The main purpose of comsec, or communications security, measures is to ensure that access controls are not circumvented when a record is transmitted from one computer to another. This might happen, for example, if clear data are transmitted to a system which corrupts its access control list, or which does not enforce the principle of informed consent. It might also happen if clear data were intercepted by wiretapping, or if clinical information in an electronic mail message were sent by mistake to a mailing list or newsgroup.
The secondary purpose of comsec mechanisms is to protect the integrity of data in transit through a network. Some messages, such as pathology reports, are life critical; and there is also controversy on whether clear electronic records are adequate for legal purposes. It is therefore desirable in many applications to add an integrity check to messages.
Clinicians should not assume that a network can be trusted, unless it is under their direct control and enclosed in protected space, as may be the case for a local area network joining computers in a surgery. Wide area networks such as the Internet and the NHS wide network may not be trusted. Remember that for a network to be trusted is equivalent to saying that it can break system security. To expose patient confidences to a system component which is not under clinical control, or under the effective control of a trustworthy third party, is imprudent to the point of being unethical.
A convenient means of protecting information in a network is provided by cryptography. Modern cryptographic systems allow users to have separate keys for encryption and decryption, and the encryption key can be published while the decryption key is kept secret. Similarly, a user will have separate keys for signature and signature verification; the signature key will be kept secret while the signature verification key is published so that anyone may verify a signed message. A standard textbook on cryptography is Schneier [Sch95].
Digital signatures allow the creation of trust structures. For example, the General Medical Council might certify all doctors by signing their keys, and other clinical professionals could be similarly certified by their own regulatory bodies. This is the approach favoured by the government of France [AD94]. An alternative would be to build a web of trust from the ground up by users signing each others' keys. A half-way house between these two approaches might involve key certification by a senior clinician in each natural community.
All of these options possess strengths and weaknesses, and are the subject of current discussion. The centralisers' strongest argument appears to be that even if certification were substantially local, one would still need a central service for cross-domain traffic. They may also argue that this central service should be computerised, since if one merely had a key fingerprint next to each clinician's name in the appropriate professional register, it would not enable clinicians to verify signatures on enclosed objects.
However, a single certification authority would be a single point of failure, and electronic trust structures should also reflect the actual nature of trust and authority in the application area [Ros95]. In medicine, authority is hierarchical, but tends to be local and collegiate rather than centralised and bureaucratic. If this reality is not respected, then the management and security domains could get out of kilter, and one could end up with a security system which clinicians considered to be a central imposition rather than something trustworthy under professional ownership and control.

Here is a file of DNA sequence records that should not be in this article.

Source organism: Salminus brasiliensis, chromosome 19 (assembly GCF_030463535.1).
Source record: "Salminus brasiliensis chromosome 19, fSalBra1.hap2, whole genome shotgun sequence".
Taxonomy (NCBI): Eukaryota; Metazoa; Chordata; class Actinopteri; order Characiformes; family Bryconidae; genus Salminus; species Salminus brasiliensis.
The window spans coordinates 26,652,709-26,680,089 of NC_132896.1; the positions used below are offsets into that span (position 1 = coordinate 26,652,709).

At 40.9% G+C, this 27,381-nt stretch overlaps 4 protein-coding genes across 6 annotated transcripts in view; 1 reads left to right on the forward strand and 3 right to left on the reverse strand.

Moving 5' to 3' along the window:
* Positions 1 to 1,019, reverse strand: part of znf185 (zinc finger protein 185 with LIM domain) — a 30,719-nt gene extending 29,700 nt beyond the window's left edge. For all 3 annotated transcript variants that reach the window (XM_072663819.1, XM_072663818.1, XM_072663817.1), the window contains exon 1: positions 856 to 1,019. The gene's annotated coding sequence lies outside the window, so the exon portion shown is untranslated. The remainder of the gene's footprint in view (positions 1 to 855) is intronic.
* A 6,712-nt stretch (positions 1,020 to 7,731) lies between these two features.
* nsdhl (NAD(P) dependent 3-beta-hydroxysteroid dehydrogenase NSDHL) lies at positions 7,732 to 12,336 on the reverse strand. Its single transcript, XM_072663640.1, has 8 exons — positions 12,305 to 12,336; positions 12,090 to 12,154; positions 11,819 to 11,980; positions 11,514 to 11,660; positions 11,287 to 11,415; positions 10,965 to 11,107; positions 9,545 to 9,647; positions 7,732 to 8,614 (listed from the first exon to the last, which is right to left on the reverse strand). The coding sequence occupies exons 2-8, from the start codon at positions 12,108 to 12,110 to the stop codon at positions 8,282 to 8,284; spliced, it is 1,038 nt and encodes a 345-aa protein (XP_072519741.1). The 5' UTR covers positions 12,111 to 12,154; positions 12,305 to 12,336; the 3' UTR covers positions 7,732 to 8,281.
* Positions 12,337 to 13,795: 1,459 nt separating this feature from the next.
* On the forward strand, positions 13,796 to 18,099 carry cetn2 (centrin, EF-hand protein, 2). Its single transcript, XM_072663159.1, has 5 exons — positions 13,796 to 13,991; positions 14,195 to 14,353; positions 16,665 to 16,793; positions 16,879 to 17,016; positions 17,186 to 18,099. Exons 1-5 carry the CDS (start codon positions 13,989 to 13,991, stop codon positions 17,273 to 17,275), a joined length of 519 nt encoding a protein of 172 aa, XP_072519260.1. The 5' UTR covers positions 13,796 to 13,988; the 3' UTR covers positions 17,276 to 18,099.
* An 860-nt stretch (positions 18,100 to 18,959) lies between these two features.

Most published key management and certification standards relate to banking, but clinical systems have additional requirements; one might for example want a count of the total number of patients' records accessed by the clinician outside her team during a certain period of time, and this might well be enforced through the certification mechanism.
In any case, once each clinician has acquired suitably certified key material, the integrity of access control lists and other information on a network can be enforced by means of a set of rules such as:
Careful consideration must be given to the circumstances in which acts of decryption and signature may be carried out. If the system can execute a signature without the signer's presence, then it may have no force in law [Wri91]. This ties in with the principle that when working cross-domain, records must be given rather than snatched; access requests should never be granted automatically but need a deliberate action by a clinician.
Comsec techniques may be applicable in more restricted applications. The guidelines issued with this document cover prudent practice for dialback protection of links to branch surgeries. Another example might be where a clinician wished to use a portable computer with a mobile telephone to view records while on night visits. Some mobile phones (particularly those using GSM) provide a level of security which may be acceptable, while others are easy to monitor. If an insecure medium is used then it would be prudent to protect the data by application level mechanisms such as encryption.
Encryption and dialback are not the only comsec options. Another is to make data anonymous, in those applications where this is straightforward. For example, a system for delivering laboratory reports to GPs might replace the patient's name with a one-time serial number containing enough redundancy to make accidental error unlikely. The test results might then be transmitted in clear (with suitable integrity checks).
The most important factor in getting security that works is not so much the choice of mechanisms but the care taken to ensure that they work well together to control the actual threats.